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China Bans Online Depictions of 'Abnormal' Sexual Activity, Crimes

Beijing officials recently issued new regulations prohibiting online portrayals of homosexuality, prostitution and drug addiction.

The China Netcasting Services Association (CNSA), a Chinese broadcasting industry body, is targeting what it has called "abnormal" sexual activity, reports The Independent. The new regulations, issued last Friday, demand that online video platforms employ at least three "professional censors" to view programs in their entirety and remove any content that doesn’t adhere to the "correct political and aesthetic standards as defined by the new rules," the news outlet reports.

Content promoting "luxurious lifestyles", showing "violent and criminal processes in detail" or demonstrating "obscenity" will also be edited or even banned under the new regulations. Media damaging the national image, criticizing revolutionary leaders, or portraying the supernatural will also be considered unacceptable, reports Fortune.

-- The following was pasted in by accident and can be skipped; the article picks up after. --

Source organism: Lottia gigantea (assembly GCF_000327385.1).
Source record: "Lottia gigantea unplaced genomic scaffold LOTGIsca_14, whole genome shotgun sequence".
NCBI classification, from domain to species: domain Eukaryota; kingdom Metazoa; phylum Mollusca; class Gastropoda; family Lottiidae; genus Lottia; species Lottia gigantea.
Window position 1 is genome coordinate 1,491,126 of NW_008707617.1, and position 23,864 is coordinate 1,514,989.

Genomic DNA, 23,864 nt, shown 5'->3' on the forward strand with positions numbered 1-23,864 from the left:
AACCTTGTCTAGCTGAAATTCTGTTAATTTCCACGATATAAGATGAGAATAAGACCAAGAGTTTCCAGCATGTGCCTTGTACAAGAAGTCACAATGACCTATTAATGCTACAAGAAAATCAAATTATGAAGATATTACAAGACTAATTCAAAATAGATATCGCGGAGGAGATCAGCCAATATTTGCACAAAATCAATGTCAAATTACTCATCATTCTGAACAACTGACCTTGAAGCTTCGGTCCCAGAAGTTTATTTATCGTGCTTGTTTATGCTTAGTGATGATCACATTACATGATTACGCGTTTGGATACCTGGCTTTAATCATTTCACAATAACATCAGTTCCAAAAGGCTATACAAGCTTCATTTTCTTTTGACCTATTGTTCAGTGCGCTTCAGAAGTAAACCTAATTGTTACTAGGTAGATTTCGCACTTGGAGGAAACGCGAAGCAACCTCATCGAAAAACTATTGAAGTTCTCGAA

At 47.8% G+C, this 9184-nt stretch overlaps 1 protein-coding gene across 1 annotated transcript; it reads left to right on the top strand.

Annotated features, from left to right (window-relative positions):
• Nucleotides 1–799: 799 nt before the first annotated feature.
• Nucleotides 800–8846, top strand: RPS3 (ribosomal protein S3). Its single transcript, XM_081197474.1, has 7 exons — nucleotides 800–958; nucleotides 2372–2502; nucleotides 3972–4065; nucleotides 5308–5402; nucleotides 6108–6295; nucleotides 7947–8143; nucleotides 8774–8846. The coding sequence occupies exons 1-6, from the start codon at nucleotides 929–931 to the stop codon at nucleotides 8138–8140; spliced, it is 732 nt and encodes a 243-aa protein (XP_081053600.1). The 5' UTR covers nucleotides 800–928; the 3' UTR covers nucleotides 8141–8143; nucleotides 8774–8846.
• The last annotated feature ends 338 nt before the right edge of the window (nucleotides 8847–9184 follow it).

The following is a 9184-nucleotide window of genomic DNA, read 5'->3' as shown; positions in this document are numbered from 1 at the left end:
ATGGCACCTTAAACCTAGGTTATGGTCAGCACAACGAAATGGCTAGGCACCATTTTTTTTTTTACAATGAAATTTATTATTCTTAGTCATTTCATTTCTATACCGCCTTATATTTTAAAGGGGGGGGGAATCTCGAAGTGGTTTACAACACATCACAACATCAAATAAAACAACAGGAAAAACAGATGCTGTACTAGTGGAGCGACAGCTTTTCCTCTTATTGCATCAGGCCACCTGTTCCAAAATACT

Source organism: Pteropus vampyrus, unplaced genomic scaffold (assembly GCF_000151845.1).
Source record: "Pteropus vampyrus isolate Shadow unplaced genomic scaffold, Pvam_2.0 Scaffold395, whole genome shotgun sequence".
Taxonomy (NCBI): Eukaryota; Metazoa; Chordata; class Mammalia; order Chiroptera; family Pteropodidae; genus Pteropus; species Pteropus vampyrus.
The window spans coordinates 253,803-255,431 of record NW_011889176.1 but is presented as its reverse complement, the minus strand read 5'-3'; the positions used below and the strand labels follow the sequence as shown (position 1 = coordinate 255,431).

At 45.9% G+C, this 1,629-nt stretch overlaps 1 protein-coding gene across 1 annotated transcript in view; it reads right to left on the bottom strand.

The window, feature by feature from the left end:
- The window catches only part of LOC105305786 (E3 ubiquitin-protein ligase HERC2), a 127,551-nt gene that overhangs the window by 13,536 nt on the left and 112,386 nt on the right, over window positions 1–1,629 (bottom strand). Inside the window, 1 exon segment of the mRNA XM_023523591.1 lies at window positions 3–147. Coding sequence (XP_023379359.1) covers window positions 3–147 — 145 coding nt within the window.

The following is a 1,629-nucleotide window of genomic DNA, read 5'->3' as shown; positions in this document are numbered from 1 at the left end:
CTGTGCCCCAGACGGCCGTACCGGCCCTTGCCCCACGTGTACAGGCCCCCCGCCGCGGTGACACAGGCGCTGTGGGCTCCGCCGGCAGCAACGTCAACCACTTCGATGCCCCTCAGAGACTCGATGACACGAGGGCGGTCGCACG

Human rights groups are concerned by the new regulation, which comes two months after officials announced the creation of a government-approved rival to Wikipedia, albeit without public contributions, according to Asian Correspondent. There are concerns that once that site is created, Wikipedia will be banned in China, making what some critics call the "Great Firewall of China" a bit stronger.

In recent years, officials have invested heavily in controlling the flow of information within its borders. It is particularly concerned with keeping tight reigns on information reaching younger, more connected generations, who are more likely to get their information from social media or uncensored sites rather than state-approved outlets.

[Photo via CNN]

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